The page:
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PCA 2012: The unlikely story of Nick Yunis & the $25,000 High Roller

PCA-2010-thumbnail.jpg"That doesn't make sense," I said. And I meant it. Despite my adoration for PCA media coordinator, ombudsman, and all-around Girl Friday Mad Harper, it was starting to get late, and I'd just learned that the $25,000 High Roller was playing until 2am. On little sleep already, I might have been a little edgy.

"Yes!" Mad declared in a way only she could. "Maybe unprecedented!"

In the back of my mind, I thought, "Mad is probably tired. She's certainly mistaken. Also, that doesn't make sense."

Here's the story.

Nick Yunis bought into the $25,000 High Roller and busted our shortly thereafter. There was a record of him buying in, but none of us witnessed Yunis busting out of the tournament. They were harried, frightening times at the beginning of this tournament. None of us could be blamed. In any case, that wasn't the part that didn't make sense.

According to Mad, Yunis immediately bolted for the satellite area and joined a late-starting winner-take-all $2,600 satellite. First prize? A one-way ticket right back where he came from. And, of course (because, what's the point of telling this story if it didn't work out this way), Yunis won and immediately went back to the High Roller.

Hogwash, I thought. Somebody has her wires crossed. Love Mad to pieces, but, well...as we say where I come from, bless her heart.

I was prepared to dismiss the story as some apocryphal silliness produced by too many late nights and not enough roughage in our diets. Still, it gnawed at me. Before long, I found myself walking over the Tournament Director Mike Ward.

"What's this Yunis story?" I asked.

"Oh yeah," Ward said with his trademark New England growl. "That happened. We had one more satellite running over there."

The story seemed to check out. So, I wandered through the field and found Yunis. He was in a hand, so I let him be...for the moment.

In the decade prior to joining the traveling circus of PokerStars events, I worked as a television news reporter and trained among some of the best modern journalists in North America. Though it was a past life, I knew what I had to do. I had to talk to Yunis. The whole "horse's mouth" thing, you know.

When I arrived, he was three-betting out of the blinds and taking down a pot.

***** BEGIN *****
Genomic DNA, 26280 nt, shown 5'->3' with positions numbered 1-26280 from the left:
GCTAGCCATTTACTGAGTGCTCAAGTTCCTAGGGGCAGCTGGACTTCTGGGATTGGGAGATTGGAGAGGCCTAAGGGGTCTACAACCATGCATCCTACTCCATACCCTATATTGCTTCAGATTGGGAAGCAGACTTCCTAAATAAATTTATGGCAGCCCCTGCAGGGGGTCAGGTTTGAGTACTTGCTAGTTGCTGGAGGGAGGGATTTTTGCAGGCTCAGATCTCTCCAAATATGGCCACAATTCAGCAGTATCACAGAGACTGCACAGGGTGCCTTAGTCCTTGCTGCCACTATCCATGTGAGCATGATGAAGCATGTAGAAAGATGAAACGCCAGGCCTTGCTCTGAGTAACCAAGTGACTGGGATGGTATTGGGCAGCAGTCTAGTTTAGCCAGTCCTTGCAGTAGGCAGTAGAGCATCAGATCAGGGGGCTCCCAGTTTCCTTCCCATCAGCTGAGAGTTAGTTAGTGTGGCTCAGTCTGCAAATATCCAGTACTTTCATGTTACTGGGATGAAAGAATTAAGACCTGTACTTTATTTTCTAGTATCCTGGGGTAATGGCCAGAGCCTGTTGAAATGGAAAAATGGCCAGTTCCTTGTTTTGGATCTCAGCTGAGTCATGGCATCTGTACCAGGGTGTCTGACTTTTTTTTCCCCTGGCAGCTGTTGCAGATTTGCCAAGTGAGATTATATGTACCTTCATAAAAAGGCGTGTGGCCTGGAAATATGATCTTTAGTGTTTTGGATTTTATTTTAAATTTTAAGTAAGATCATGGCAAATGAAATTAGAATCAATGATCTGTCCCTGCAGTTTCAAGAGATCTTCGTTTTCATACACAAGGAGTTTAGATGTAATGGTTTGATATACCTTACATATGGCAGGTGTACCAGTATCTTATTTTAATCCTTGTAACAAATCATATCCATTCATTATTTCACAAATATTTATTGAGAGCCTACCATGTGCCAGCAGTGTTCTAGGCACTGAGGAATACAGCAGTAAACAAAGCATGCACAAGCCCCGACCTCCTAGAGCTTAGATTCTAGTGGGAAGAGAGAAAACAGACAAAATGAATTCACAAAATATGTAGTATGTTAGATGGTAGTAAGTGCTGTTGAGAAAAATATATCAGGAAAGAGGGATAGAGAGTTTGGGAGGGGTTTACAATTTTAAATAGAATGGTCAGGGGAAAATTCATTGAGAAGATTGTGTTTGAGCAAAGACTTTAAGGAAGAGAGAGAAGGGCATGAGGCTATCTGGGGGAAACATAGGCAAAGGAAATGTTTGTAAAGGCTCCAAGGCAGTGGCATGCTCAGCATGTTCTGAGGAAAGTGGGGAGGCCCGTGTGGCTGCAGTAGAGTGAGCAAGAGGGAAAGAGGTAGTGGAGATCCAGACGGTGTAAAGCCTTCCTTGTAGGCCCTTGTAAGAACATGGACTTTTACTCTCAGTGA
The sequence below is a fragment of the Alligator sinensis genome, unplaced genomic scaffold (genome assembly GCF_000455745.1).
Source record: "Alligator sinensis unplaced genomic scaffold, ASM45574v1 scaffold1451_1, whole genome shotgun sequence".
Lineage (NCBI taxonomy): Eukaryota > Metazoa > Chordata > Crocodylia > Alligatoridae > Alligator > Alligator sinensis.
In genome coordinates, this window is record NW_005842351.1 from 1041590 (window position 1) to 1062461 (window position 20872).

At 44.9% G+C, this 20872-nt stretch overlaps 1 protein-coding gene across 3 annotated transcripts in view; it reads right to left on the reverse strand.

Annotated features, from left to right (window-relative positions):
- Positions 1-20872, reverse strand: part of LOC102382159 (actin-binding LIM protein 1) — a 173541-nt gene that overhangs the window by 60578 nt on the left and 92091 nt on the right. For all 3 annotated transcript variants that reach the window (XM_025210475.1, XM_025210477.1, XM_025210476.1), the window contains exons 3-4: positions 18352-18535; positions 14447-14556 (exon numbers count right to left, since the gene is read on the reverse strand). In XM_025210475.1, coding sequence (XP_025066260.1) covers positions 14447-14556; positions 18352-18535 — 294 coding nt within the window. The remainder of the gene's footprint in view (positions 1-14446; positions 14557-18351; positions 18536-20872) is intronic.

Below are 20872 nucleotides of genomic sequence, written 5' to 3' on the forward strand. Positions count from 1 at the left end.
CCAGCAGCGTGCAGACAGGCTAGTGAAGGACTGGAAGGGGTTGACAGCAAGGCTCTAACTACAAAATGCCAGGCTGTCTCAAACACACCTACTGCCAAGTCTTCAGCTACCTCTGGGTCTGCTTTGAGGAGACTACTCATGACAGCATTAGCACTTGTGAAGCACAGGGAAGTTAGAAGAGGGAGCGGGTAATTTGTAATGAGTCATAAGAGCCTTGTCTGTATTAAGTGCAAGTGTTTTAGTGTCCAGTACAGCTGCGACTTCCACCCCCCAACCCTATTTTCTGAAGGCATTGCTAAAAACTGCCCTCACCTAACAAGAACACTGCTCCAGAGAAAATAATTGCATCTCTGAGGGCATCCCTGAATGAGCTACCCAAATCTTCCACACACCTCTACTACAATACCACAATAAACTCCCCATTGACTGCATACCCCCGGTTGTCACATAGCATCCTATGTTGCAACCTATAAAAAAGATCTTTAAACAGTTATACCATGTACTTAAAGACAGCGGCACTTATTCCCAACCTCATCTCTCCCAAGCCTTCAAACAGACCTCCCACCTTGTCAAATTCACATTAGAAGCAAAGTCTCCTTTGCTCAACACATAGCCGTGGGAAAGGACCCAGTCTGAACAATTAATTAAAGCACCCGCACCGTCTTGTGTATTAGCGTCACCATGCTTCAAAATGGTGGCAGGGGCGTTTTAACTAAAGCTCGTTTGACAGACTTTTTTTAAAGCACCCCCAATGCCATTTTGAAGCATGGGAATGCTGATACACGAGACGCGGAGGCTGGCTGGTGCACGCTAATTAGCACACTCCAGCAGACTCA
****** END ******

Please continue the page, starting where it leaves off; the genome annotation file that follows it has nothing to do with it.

"I heard this story," I said. "Something about you busting out, but then satelliting back in? Is that really true?"

A wide smile broke on Nick Yunis' face.

"It's crazier than that," he said.


And Yunis then began to spin a tale of bad luck, good fortune, and wild turns-of-events that--if I hadn't heard them now three times--I still wouldn't believe were true.

Last night, Yunis won a mega-satellite to earn his seat into the $25,000 High Roller. That was all well and good until he showed up today.

"I played for like three hours and busted out. I was walking out all bummed out, and they announced there was one seat left in a one-table satellite," he said. "And I thought, how crazy would that be?"

But Yunis had no intention of putting himself through the $25,000 hell again. Instead, he was going to play a small side event and work on changing his luck. While he considered what to do, he wandered toward the PokerStars bank to withdraw some money.

A staffer apologized and told Yunis he would have to wait about ten minutes for his checks to arrive. No matter, he thought. He didn't really want to play another satellite, anyway.

The ten minutes passed, his chips arrived, and Yunis walked back into the tournament room where Will "The Thrill" Faillla and others were remarkably still waiting for one more person to sit down.

"They were looking at me like 'Please play!'" Yunis said with a smile.

And so he did. He sat down, played the satellite, and earned his second entry into the $25,000 event.

Now, despite all reason and social order suggesting he should be somewhere else, Yunis is sitting comfortably back in the $25,000 event.

Knowing he had better things to do than talk to me, I told him thanks for the good story. As I stood to talk away, Yunis turned his head toward me.

"It's going to get better," he said.

For Yunis' sake, I hope he's right, even if nobody would ever believe it.

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